Monday, June 15, 2009

Going solo

If it was easy anyone could do it. Trudging through the first set of switchbacks leading up Mount Diablo I listened to the sound of boots crunching on the dirt and gravel of the fire road trail. No one said it would be easy and ahead of me lay hours of hiking as I wound my way up the mountain.

I have been in a funk lately. Too much pressure was getting me down in a bad way. I needed to snap out of this quick and the best way I know how is to go for a hike. My hiking partner Alice was out of town so I came up with a plan to snap out of my doldrums. Big problems call for big solutions so to lift my spirits I settled on a solo hike to climb up Mount Diablo again.

I had made this hike before, once it 2007 with Alice and again last year by myself in the brutal summer heat of August. Last year’s climb was riddled with dehydration, nausea and exhaustion and was a true battle to make it to the top. Hopefully thing would go better this time around.

My plan was to take the same route up the mountain as the previous years. I would start at the Mitchell Canyon staging area, head up Mitchell Canyon Road to Deer Flat, take Deer Flat Road to the Juniper campgrounds, and then take the Juniper Trail up to the Lower Summit parking lot. From there it is a quick last push up the Trail Through Time to the Mount Diablo summit. Supplies I would take were 4 liters of water, a couple of Gatorades and few Clif Bars to snack on during the climb. I wanted to make sure I stayed hydrated better this time and avoid last years cramping and sickness.

For camera gear I chose to go as light as I could. I packed my old Canon Eos Digital Rebel for the climb. I took off the battery grip to save weight and mounted the original kit lens, a plastic barrel 18-55mm f3.5 zoom lens. One battery in the camera, a spare in the pack and an 8-gig compact flash memory card rounded out my camera equipment.

I headed out to Mount Diablo early Saturday wanting to hit the trail by 8:00 am. The weather forecast called for partly cloudy skies and mild temperatures. That would be perfect for my hike which would be almost 16 miles round trip with a climb up and down of about 3,400 feet. Setting out on Mitchell Canyon Road the sun was just beginning to break over the canyon rim as the fog and clouds stirred in the distance.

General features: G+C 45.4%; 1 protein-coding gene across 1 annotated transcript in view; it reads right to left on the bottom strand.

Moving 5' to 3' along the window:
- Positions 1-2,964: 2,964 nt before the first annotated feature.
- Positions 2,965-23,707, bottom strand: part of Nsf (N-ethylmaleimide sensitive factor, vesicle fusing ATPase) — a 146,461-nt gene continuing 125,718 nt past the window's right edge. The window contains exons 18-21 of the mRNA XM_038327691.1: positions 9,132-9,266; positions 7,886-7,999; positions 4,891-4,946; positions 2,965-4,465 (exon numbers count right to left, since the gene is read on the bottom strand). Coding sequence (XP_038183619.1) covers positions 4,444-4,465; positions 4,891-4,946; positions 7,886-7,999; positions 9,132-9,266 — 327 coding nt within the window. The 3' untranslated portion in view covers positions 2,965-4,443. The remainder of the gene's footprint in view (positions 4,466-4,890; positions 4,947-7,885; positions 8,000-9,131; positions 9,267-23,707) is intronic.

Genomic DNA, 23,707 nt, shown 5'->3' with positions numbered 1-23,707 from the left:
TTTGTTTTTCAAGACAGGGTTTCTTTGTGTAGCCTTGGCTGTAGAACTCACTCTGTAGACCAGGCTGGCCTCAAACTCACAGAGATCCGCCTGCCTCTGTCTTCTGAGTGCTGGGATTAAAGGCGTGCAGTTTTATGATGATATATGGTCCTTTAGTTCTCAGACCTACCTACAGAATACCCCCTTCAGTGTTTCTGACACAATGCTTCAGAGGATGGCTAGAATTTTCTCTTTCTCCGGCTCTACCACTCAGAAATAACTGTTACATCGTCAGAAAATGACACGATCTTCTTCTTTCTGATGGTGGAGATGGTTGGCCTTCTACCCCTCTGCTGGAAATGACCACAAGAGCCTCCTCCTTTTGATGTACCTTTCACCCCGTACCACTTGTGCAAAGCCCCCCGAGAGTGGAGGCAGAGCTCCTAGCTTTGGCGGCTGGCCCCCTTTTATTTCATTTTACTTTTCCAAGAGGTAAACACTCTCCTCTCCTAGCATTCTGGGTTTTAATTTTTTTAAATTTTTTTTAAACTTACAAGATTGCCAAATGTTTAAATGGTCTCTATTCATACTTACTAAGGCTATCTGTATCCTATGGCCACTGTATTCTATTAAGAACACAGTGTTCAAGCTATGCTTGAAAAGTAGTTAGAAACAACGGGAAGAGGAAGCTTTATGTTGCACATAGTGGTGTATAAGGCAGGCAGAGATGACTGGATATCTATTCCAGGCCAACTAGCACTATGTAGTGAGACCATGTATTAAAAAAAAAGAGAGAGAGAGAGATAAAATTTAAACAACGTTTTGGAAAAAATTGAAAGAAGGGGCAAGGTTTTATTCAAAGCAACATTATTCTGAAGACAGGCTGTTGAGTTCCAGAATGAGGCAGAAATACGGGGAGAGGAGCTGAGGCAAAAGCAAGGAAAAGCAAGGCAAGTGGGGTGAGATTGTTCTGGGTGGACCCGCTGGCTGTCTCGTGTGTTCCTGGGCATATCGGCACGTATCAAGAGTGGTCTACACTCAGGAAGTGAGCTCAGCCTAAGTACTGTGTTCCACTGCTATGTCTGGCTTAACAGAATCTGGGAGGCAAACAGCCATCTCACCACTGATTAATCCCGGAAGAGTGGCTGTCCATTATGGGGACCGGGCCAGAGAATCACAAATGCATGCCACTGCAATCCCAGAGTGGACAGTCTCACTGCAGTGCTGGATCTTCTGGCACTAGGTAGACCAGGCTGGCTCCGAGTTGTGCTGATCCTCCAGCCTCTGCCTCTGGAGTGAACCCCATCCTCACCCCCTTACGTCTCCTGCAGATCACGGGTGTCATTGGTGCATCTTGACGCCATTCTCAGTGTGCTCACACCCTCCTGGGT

It was quiet on the trail for the most part. Aside form the occasional jogger who ran by the only sounds were my own footsteps and the wind as it slapped the tree line. Tree limbs broken in a storm creaked and groaned in the wind as they swayed on a few remaining strands of wood. Wind gusts hitting the trees sounded like a cross between a train in the distance and ocean waves crashing on the shore.

The weather was good until I turned onto the first set of switchbacks that would begin the climb to the summit. Leaving the shade pf the trees I entered the humid portion of the trail as the clouds and sun made for a sultry way. The trail rises about 1,500 feet between the Mitchell Canyon parking lot and my first rest stop at Deer Flat. The steep climb and humidity was making for a hard climb. Off in the distanced I could see the fog bank rolling in and I hoped it would bring some cooling breezes. I continued in the heat with the symphony of my labored breathing added to the crush of the footsteps.

I reached the Deer Flat picnic area an hour and a half in to my hike. Sitting down in the shade to have a Gatorade I could see my hands trembling from the heat and strain. I hoped for cooler temperatures ahead or it was going to be a long day. Rested I headed out on what is usually the hottest part of the hike, the stretch from Deer Flat to the Juniper campground can be murderous in the heat. Totally exposed with out a hint of shade it can zap the toughest of hikers.

But today’s hike wasn’t going to cook me. Heading along the trail the fog bank mercifully descended on the mountain. Fog rolled down from the peaks and raced across the road looking almost like smoke from a wind-fueled grassfire. The fog rolling in obscures trees and hillsides along the trail in the distance. Looking straight up I could see the fog blow by looking more like a scene from a coastal hike in the winter than a valley mountain in the summer.

I reached the Juniper Trail and began the winding climb up the path. This is the spot in past years where I have hit the wall of exhaustion but not today. The cool temperatures and breezes have kept me form getting to spent and dehydrated. I make my way along the trail as trees jut out eerily in the fog like ghostly apparitions. I can’t see the summit or the radio towers clearly, the fog makes it to hard as I just follow the trail dampened by water falling from the trees in the heavy mist.

I make good time and reach the Lower Summit parking lot. I don’t even pause to rest and push on up to the main summit. In just three hours and 40 minutes I have made my third successful climb to the summit. What are normally spectacular views of the park and surrounding valleys are now vistas of he blanket of fog creeping down the mountain. Standing on the observation deck Mount Diablo’s North Peak base is just visible in the fog as it sweeps along and down through the trees and trail. Visitors at the summit huddle out of the wind wearing sweatshirts and jackets. It doesn’t look or feel like summer on the mountain but I am not complaining.

The trip down is always easier and I retrace my route back to the parking lot. Before I know it I am back at my car sipping more Gatorade after a 2 hour and 50 minute hike down the mountain. My third summit adventure in as many years, I am getting good at this and think I should make this a yearly advent. Good exercise, good views and a great time. Not bad for my second solo hike. When you have to go it alone you might as well go grand and tackle the mountain, it's worth it.

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